Published in: 2020
Environmental Science & Technology, 54(23), 15405-15413.
Libby, J. A., Wells, E. C., & Mihelcic, J. R.
As households move up the sanitation ladder, health risks presumably decline but the corresponding technologies may require increasing operation and maintenance costs. One critique of the ladder is that it prioritizes technology and could be improved if it included a functional approach to monitoring, such as including aspects of environmental sustainability that consider resource recovery. Using analyses of data obtained from semi-structured interviews, surveys, and field observations, this study examines the functional transition toward improved sanitation technology as a household moves up the sanitation ladder with the added function of resource recovery (from pit latrines to composting latrines). The study took place in six indigenous Ngäbe communities in Panama. The results reveal that of 103 pit latrines studied, 88% were completed and in use, but only 35% were operated appropriately. Approximately 60% of pit latrine owners reported that they would use composting latrines, with compost as the primary perceived benefit. Barriers to adoption include lack of prior experience, user disgust of working with excrement, and the perceived amount of work required for operation. Overall, these findings indicate the importance of establishing demonstration projects and culturally aligned training for more complex sanitation technologies that enable resource recovery. The results have broad implications for understanding sanitation technology transitions in rural and indigenous settlements in other world regions.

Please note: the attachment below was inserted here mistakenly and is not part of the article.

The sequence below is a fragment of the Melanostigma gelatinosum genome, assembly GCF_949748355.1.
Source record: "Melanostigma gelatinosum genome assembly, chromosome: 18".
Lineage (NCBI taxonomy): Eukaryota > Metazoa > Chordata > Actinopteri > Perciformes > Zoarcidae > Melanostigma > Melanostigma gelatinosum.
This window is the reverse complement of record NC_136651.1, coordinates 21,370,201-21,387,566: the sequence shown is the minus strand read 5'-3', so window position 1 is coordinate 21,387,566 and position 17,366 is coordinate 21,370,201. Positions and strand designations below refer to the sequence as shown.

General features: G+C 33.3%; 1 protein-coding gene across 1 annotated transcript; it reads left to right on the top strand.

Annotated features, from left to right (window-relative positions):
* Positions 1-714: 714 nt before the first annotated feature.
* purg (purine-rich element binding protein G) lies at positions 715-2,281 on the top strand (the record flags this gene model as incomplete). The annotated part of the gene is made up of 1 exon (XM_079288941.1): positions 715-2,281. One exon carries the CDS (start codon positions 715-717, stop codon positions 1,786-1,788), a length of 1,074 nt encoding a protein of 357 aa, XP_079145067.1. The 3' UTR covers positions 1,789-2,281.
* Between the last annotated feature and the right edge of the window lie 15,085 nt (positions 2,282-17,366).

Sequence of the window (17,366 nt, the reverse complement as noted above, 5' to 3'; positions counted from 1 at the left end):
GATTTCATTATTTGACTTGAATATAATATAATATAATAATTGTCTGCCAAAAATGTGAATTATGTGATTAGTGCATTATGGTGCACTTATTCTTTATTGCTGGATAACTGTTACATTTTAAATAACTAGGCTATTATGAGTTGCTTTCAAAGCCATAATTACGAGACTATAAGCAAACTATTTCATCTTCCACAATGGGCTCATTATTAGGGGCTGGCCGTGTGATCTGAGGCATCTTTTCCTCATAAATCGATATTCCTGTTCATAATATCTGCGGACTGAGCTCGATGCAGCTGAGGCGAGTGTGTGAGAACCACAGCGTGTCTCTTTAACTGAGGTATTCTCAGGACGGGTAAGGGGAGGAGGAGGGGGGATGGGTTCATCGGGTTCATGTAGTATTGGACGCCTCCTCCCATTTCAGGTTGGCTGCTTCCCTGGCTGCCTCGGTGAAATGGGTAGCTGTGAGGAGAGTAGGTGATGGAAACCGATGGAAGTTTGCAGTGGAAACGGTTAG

Libby, J. A., Wells, E. C., & Mihelcic, J. R. (2020). Moving up the Sanitation Ladder while Considering Function: An Assessment of Indigenous Communities, Pit Latrine Users, and Their Perceptions of Resource Recovery Sanitation Technology in Panama. Environmental Science & Technology, 54(23), 15405-15413.
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